Mountaineering :: Trekking :: Ski touring


Rwenzori Mountains Uganda Dec 2002/Jan 2003

I was approached and asked to organise a 2 week climbing expedition to Uganda leaving the UK at the end of December 2002. The party comprised of six climbers plus myself. The outline itinerary prepared for this group is reproduced at the foot of this page. The main narrative of the expedition was written by Simon Stubbings, one of the members of the group.

David Hamilton


A Lunatic Walk

An Account of an Excursion to the Mountains of the Moon in January 2003.


The Rwenzori Mountains lie on the Uganda/Congo border.  It is claimed that they are the "Mountains of the Moon" referred to by the Greek geographer, Ptolemy in his maps showing the source of the Nile which he produced in c.AD 150.  With Mounts Kilimanjaro and Kenya they form a triarchy of snow clad peaks close to the equator in East Africa.  The vegetation is unique on all three mountains, moving as one ascends through a tropical rain forest zone via alpine with its giant tree heathers to semi desert with its giant groundsels and lobelias and ultimately ice and snow.  However such is the topography of the Rwenzori that the zones are less clearly defined than in the other two mountains with flora associated with different altitudes frequently overlapping.

The expedition was inspired by Malcolm Alexander, a stripling of 59 years, who had spent some years in Uganda on leaving university and had long planned to return to explore the mountains.  In recruiting companions, he unwisely treated his original selection to a slide show illustrating the walk.  This was so accurately presented that they all with one exception turned the opportunity down.  The exception was John Brocklebank who mentioned the trip to me.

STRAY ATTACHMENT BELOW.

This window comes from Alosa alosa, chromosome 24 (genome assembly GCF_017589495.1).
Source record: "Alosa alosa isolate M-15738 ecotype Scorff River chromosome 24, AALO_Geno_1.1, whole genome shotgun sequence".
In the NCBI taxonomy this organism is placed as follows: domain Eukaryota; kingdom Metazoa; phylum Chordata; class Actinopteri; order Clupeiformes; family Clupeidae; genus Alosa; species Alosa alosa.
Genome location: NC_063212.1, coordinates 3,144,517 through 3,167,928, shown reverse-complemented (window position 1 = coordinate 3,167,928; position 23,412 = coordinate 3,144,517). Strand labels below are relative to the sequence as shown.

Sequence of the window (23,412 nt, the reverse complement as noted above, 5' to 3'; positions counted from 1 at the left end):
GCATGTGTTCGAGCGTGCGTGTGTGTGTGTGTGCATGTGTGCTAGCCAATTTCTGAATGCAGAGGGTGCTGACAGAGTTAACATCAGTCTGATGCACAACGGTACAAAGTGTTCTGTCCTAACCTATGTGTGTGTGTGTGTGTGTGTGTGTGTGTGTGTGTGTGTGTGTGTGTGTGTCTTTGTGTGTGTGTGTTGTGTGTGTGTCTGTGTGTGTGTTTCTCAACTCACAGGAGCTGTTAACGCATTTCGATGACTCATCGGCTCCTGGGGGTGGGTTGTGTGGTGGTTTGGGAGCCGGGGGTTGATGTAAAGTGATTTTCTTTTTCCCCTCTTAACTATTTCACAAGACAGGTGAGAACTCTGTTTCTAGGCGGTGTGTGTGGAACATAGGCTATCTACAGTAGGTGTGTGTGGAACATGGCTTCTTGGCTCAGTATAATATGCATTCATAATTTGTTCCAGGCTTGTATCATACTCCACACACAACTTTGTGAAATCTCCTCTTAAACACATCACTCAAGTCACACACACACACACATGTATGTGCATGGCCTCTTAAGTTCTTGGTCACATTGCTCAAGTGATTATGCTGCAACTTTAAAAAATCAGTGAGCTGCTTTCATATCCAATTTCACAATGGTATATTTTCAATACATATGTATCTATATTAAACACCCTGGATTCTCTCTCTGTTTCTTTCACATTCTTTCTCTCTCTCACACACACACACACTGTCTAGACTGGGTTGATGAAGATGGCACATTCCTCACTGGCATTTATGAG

Brought up in Tanzania I had heard of the Rwenzori as representing a rather more vigorous challenge than the clean cut climbing that was to be had on Kilimanjaro.  I had also barely been in Uganda before.  A trip that combined an opportunity to experience both therefore seemed too good a chance to miss, especially as I learnt that Malcolm had asked a professional British guide, David Hamilton, to lead the expedition thus relieving my concerns about the technical difficulties involved.

The party was completed by three climbers who had been on other expeditions with David.  Patrick Bird worked for a British oil company in Pakistan.  Leslie Oqvist had a job with the United Nations co-ordinating aid into Afghanistan; while Ruth Credo hailed from Johannesburg where she worked in the investment field.

The ages in this party of seven ranged from early-40's to late-50's and the speed of progress generally reflected this disparity in years so that the older and more sluggish members were able to keep to their own sedate pace confident in the knowledge that the young athletes would be comfortably ahead of them and that the arrangements for the night would be well in hand by the time they tottered into the camp.  (We were initially impressed that David spent most of his time with the slower group, appreciating his sense of caring and self-sacrifice.  However, this feeling of appreciation dissipated somewhat when he explained that he was compiling a photographic record of the trip and felt that he was more likely to get a disaster picture of walkers floundering in the bog with our group than by accompanying the more experienced walkers.)

We set off on New Year's Day.  We had met the head guide, Joel, the previous evening when he came to our hotel in Kasese at the foot of the mountains.  Early the following morning we were driven to Ibanda by Daniel Lule who had undertaken the job of transporting us around Uganda.  At Ibanda some time was spent selecting porters and weighing and distributing the loads.  The porters' loads, which weighed 22kg each, were carried in hessian bags.  The mouths of these bags were closed with strips of bark, a loop of which was fashioned to fit over the porter's forehead.  The weight of the load was therefore balanced on the porter's back supported by his neck.  Good training for front row forwards no doubt, but perhaps not recommended for the uninitiated.